Restraints on creating presumptions. In the Salabiaku Case the Court went on to consider the relationship between presumptions intended to facilitate proof of the procecution’s case and the presumption of innocence. it said: ’Presumptions of fact or of law operate in every legal system. Clearly, the Convention does not prohibit such presumptions in principle. It does, however, require the Contracting States to remain within certain limits in this respect as regards criminal law. If.... paragraph 2 of Article 6 merely laid down a guarantee to be respected by the courts in the conduct of legal proceedings, its requirements would in practice overlap with the duty of impartiality imposed in paragraph 1.

Above all, the national legislature would be free to strip the trial court of any genuine power of assessment and deprive the presumption of innocence of its substance, if the words "according to law"’ were construed exclusively with reference to domestic law. Such a Situation could not be reconciled with the object and purpose of Article 6, which, by protecting the right to a fair trial and in particular the right to be presumed innocent, is intended to enshrine the fundamental principle of the rule of law... Article 6, paragraph 2 does not therefore regard presumptions of fact or of law with indifference. It requires States to confine them within reasonable limits which take into account the importance of what is at stake and maintain the rights of the defence."[7]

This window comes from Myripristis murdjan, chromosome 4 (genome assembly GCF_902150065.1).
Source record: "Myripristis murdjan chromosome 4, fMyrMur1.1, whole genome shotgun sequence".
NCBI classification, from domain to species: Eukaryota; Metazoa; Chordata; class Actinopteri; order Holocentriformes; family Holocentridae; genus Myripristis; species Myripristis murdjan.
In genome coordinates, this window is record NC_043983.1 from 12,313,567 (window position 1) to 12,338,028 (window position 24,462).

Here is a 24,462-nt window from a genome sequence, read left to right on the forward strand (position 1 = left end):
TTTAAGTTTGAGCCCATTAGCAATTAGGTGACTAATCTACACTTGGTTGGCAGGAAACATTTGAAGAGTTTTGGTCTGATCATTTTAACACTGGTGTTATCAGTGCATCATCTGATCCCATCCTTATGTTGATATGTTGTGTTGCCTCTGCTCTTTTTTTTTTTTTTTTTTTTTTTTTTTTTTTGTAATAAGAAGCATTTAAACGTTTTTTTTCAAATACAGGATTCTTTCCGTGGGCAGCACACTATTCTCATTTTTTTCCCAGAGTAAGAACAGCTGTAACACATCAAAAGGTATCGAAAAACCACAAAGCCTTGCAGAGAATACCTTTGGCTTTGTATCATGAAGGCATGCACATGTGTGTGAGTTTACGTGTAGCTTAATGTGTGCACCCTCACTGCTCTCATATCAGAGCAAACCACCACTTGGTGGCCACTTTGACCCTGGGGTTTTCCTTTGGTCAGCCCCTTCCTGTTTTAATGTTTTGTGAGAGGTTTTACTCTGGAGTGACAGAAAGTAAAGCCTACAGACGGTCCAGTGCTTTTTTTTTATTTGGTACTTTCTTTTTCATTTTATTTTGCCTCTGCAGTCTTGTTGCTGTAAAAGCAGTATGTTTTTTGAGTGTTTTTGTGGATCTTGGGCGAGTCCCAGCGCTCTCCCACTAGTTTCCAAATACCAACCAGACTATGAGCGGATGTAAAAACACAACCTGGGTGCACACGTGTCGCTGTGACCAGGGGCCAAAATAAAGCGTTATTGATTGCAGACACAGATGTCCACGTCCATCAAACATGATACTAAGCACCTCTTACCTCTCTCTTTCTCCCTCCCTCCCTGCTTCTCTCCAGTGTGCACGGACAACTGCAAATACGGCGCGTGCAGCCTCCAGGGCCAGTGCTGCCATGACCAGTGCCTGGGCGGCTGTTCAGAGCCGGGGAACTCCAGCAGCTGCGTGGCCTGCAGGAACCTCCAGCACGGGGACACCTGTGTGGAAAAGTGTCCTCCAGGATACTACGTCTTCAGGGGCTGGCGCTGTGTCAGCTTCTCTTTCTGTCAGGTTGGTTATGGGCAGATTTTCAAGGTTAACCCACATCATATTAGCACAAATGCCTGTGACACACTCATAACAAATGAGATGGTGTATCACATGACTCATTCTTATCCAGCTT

The Court then considered whether those limits had been exceeded to the detriment of Mr. Salabiaku, who, it will be recalled, on proof of possession of the prohibited goods was to be presumed guilty unless he could show force majeure, namely circumstances outside his control. The Court concluded that in the circumstances those limits had not been exceeded.[8]  

This important decision seems to be authority for four propositions:

  1. States are free to apply the criminal law to an act where it is not carried out in the normal exercise of one of the rights protected under human rights legislation. States, accordingly, may define the constituent elements of the resulting offence.